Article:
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    The Metrics Behind The Online Tools You Use

    By: Steve Knutson
    February 5, 2016

    Our website is designed to be more than a pretty online space. Our Facebook is more than a random series of posts. The words in our blogs are intentional. 

    Metrics_Online.jpgWe’ve been successful with our online branding and marketing efforts because we’ve taken two key steps. First, we’ve taken the time to really understand the technology behind these tools so we can leverage them more effectively for our organization. Second, we keep a keen eye on the analytics that can help us make better moves and accomplish our business goals.

    Calculated Results

    Our social media and online marketing efforts are calculated. Here’s a glimpse into what I mean:

    • More than a pretty website. Sure, aesthetics are important to draw interest and appeal. But the value of our website is what’s happening behind the scenes. We set it up to be more than a brochure that tells viewers what we do. We’re focused on capturing leads, helping viewers take the next step in the sales cycle and generating sales from it. The backend and integration with tools like HubSpot is what I think is most impressive about our website.
    • Intentional words behind the blog. We choose the words in our technology blogs. We want to deliver value with each blog. We’re also focused on including keywords that people may be typing into Google or another search engine. So when they do, they find us. Each blog includes a “call to action” that helps interested readers take the next step and enables us to turn page visits into business leads. We’re leveraging keywords according to Google, meta tags and other search engine optimization techniques.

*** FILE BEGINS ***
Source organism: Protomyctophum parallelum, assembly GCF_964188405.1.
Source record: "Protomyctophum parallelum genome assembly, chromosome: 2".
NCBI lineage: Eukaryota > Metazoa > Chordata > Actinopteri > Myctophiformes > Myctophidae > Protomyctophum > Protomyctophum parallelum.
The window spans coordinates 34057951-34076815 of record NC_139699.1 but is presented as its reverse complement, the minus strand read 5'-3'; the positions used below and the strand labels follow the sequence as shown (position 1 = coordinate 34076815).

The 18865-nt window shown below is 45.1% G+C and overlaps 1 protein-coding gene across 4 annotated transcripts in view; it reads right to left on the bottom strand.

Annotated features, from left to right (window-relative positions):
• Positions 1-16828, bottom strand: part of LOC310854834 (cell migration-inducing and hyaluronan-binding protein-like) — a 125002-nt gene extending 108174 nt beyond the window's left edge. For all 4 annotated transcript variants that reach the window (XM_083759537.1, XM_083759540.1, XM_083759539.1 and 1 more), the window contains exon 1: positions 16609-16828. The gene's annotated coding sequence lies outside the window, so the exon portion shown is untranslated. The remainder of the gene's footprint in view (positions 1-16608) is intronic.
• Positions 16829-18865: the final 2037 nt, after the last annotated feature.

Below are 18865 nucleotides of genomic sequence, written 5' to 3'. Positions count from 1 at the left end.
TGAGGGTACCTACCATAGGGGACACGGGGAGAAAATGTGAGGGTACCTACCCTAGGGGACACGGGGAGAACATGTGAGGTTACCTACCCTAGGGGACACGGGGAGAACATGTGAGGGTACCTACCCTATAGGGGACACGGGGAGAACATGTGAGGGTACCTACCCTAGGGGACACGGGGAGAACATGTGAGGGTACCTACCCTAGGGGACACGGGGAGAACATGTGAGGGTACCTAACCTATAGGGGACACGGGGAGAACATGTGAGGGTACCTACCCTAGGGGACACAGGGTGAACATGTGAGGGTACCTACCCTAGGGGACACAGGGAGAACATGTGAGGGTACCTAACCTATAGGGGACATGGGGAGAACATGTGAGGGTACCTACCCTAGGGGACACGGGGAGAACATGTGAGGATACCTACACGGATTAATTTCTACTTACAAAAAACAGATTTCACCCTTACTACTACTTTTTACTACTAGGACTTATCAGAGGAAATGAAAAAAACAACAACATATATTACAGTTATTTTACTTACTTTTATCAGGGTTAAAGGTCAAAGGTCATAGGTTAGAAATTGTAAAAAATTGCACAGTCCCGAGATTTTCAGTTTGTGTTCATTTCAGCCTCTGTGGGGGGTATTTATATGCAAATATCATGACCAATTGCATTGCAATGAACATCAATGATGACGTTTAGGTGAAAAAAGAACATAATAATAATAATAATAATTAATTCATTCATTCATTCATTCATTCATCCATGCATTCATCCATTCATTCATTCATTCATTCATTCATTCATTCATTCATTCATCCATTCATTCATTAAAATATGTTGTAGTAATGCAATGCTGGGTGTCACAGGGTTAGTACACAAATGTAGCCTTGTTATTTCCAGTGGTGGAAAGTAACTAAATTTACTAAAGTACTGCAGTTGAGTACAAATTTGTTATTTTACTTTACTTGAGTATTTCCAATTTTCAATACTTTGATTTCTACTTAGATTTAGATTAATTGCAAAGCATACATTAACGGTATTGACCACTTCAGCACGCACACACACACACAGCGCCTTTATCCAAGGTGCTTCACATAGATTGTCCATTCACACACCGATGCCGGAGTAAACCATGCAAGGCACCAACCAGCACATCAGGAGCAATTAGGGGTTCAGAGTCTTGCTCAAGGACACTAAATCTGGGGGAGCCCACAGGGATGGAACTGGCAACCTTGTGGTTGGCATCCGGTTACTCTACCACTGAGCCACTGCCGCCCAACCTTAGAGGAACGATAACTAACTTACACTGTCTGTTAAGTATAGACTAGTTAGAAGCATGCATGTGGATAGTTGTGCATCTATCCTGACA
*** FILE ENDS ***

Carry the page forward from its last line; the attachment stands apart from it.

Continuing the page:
Metrics that Matter

    On a weekly basis (and probably more), we have people pulling the data, analyzing it and when appropriate, making recommendations for adjustments to our strategy. Here’s a look at some metrics we’re watching that may surprise you:

    • Website: While we do care about the number of visits and page views on our website, we’re honed in on form submissions because they turn a reader into a prospect.
    • Blogs: Views again matter here, but we’re really focused on how many of those views translate to leads and then how many of those leads turn into sales. We track the total number of each as well as the dollar value of the sales.
    • LinkedIn: We go beyond the number of connections and how optimized each profile is. We’re tracking the social selling index of our organization as a whole and of the sales professionals on our team who are using it to drive business. (Get your score for free here).
    • Facebook: We want to continue to grow our followership and reach of our Marco Facebook Page. Even more important is the number of people we engage weekly and how that compares to the number of followers we have by percentage.
    • Twitter: Link clicks matter most to us here because we want to drive people to our website to read our blogs. It’s easier to scan, like or even retweet a post on Twitter. Getting clicks shows a high level of engagement and interest.

    As I shared recently, we believe in managing by metrics, not feelings and modern tools like Facebook, Twitter and HubSpot make that easier for organizations.

    It’s not enough to use the tools. You have to really understand how they work and then figure out if they’re working for you. If they’re not, then you should adjust or stop using them altogether.

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    Topics: Social Media, Business Metrics, Technology Trends
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